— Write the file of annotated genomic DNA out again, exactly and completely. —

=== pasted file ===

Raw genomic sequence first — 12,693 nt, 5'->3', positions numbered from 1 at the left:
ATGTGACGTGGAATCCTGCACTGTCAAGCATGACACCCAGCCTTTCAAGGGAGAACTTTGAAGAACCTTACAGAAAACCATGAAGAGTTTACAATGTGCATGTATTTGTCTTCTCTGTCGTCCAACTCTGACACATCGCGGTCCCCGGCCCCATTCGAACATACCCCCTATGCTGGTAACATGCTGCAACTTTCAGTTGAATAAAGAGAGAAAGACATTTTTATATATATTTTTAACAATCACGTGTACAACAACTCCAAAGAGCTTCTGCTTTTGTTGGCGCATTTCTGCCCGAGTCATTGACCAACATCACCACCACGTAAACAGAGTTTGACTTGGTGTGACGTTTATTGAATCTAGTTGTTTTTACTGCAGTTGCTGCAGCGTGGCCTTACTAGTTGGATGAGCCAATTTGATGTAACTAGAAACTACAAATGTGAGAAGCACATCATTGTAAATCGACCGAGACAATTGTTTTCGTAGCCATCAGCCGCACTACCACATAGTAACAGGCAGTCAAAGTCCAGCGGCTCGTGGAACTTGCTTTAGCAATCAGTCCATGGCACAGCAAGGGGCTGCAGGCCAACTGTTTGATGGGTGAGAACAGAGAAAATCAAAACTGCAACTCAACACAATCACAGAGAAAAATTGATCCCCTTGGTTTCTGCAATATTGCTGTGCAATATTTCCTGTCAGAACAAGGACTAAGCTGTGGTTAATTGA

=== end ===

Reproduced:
Raw genomic sequence first — 12,693 nt, 5'->3', positions numbered from 1 at the left:
ATGTGACGTGGAATCCTGCACTGTCAAGCATGACACCCAGCCTTTCAAGGGAGAACTTTGAAGAACCTTACAGAAAACCATGAAGAGTTTACAATGTGCATGTATTTGTCTTCTCTGTCGTCCAACTCTGACACATCGCGGTCCCCGGCCCCATTCGAACATACCCCCTATGCTGGTAACATGCTGCAACTTTCAGTTGAATAAAGAGAGAAAGACATTTTTATATATATTTTTAACAATCACGTGTACAACAACTCCAAAGAGCTTCTGCTTTTGTTGGCGCATTTCTGCCCGAGTCATTGACCAACATCACCACCACGTAAACAGAGTTTGACTTGGTGTGACGTTTATTGAATCTAGTTGTTTTTACTGCAGTTGCTGCAGCGTGGCCTTACTAGTTGGATGAGCCAATTTGATGTAACTAGAAACTACAAATGTGAGAAGCACATCATTGTAAATCGACCGAGACAATTGTTTTCGTAGCCATCAGCCGCACTACCACATAGTAACAGGCAGTCAAAGTCCAGCGGCTCGTGGAACTTGCTTTAGCAATCAGTCCATGGCACAGCAAGGGGCTGCAGGCCAACTGTTTGATGGGTGAGAACAGAGAAAATCAAAACTGCAACTCAACACAATCACAGAGAAAAATTGATCCCCTTGGTTTCTGCAATATTGCTGTGCAATATTTCCTGTCAGAACAAGGACTAAGCTGTGGTTAATTGA